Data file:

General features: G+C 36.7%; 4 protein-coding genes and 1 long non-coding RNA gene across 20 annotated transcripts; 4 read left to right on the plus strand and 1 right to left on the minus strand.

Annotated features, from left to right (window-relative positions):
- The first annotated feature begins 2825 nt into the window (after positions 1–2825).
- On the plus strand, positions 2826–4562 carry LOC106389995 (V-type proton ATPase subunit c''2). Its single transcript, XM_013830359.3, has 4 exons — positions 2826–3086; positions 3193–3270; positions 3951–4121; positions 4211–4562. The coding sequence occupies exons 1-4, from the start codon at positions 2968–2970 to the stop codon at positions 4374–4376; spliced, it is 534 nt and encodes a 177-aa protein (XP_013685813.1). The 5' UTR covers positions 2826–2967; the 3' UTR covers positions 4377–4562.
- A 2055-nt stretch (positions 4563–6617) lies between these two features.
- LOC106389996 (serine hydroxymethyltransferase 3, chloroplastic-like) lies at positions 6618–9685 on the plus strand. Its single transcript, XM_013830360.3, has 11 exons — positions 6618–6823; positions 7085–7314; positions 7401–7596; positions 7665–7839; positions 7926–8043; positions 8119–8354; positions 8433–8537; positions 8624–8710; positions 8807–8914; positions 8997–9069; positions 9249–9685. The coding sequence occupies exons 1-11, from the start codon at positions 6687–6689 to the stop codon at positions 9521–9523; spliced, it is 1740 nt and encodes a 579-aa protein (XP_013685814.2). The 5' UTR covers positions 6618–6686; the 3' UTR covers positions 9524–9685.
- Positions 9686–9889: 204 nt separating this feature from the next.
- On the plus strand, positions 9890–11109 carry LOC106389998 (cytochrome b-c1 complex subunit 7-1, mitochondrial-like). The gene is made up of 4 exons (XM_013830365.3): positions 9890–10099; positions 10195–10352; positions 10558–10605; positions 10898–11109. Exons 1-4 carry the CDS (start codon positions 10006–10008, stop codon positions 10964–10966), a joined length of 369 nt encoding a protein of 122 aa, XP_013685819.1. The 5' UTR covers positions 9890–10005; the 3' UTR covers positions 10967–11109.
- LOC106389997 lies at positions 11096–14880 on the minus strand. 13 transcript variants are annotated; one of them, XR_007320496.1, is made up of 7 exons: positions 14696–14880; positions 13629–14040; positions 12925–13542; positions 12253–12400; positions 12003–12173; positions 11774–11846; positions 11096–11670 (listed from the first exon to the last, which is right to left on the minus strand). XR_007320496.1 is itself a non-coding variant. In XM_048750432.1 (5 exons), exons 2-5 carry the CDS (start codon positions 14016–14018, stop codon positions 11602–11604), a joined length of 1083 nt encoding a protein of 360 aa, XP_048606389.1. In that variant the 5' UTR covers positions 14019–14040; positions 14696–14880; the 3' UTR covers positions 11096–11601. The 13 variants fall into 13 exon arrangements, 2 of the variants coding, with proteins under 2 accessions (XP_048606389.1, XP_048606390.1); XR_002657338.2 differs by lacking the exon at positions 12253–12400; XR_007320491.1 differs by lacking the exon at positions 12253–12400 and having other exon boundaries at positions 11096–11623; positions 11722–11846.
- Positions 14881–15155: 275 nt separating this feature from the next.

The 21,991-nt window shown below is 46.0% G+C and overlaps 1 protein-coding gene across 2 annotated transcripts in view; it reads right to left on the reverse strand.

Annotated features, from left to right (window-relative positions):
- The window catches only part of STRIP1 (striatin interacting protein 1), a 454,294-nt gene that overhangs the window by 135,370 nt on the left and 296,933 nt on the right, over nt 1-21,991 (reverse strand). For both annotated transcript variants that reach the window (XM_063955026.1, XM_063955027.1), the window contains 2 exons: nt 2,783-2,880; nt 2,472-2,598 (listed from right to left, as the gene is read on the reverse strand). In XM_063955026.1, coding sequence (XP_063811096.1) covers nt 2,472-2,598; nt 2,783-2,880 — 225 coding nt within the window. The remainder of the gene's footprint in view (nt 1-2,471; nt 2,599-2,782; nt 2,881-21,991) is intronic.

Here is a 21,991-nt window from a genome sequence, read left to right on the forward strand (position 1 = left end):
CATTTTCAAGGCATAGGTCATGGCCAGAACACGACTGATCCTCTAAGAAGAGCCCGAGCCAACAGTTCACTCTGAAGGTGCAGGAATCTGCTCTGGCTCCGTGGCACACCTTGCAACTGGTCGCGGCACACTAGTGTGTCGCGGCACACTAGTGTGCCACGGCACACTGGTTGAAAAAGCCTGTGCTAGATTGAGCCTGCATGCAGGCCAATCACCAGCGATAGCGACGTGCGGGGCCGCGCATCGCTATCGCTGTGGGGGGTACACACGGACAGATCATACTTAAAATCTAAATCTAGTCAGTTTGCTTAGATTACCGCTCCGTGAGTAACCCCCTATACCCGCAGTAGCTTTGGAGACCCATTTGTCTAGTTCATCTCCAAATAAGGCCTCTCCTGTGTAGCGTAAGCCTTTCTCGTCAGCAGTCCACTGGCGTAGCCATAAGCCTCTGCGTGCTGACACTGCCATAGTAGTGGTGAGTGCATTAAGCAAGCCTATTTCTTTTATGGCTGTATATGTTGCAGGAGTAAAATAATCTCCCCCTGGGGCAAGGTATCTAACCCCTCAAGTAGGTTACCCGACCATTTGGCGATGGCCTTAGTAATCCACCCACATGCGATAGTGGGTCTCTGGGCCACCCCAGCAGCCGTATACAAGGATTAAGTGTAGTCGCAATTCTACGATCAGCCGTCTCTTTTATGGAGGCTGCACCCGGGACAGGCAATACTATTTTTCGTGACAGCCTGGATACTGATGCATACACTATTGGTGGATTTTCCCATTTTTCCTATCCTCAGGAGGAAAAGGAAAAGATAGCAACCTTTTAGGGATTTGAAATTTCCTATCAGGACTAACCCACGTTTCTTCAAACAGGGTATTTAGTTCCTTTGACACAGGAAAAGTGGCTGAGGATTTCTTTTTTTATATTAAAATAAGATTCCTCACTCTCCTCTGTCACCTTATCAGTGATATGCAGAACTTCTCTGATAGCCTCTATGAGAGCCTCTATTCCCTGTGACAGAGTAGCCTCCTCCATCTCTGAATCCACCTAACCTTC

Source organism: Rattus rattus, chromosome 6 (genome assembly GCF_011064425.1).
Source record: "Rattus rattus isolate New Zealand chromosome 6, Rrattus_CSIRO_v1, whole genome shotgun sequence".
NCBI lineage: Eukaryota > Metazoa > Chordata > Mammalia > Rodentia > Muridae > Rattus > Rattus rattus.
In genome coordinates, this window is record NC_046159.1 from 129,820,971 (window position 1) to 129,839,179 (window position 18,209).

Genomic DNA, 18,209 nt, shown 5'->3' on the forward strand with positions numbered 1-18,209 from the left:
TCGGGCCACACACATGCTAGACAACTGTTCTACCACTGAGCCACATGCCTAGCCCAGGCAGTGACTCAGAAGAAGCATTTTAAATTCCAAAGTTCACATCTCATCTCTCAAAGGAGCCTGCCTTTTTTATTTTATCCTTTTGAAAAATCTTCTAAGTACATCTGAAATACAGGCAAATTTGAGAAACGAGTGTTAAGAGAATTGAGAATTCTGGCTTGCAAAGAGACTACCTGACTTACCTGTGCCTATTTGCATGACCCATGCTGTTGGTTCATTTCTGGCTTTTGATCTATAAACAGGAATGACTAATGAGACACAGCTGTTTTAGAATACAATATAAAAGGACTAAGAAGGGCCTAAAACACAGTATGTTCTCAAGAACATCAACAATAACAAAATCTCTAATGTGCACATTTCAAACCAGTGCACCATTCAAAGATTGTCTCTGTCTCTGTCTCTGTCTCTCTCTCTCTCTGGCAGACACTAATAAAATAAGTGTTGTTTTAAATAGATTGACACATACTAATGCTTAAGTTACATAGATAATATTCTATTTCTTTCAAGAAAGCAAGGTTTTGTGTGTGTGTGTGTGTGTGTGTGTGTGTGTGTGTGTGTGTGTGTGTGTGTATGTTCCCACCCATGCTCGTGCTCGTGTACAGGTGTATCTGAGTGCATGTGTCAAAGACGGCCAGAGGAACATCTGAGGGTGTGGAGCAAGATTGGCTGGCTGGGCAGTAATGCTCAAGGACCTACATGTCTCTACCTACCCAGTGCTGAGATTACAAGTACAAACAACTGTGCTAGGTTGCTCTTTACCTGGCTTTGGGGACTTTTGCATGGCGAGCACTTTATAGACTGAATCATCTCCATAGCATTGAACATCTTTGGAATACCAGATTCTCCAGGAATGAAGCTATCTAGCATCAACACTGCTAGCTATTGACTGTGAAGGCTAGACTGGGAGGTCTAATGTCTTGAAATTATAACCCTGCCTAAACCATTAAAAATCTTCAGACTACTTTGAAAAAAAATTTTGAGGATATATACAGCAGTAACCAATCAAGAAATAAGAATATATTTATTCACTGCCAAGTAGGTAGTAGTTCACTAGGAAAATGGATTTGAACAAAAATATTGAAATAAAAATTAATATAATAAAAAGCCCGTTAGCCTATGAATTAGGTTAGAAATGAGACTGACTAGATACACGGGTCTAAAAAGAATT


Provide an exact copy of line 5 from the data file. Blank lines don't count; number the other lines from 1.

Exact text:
- A 2055-nt stretch (positions 4563–6617) lies between these two features.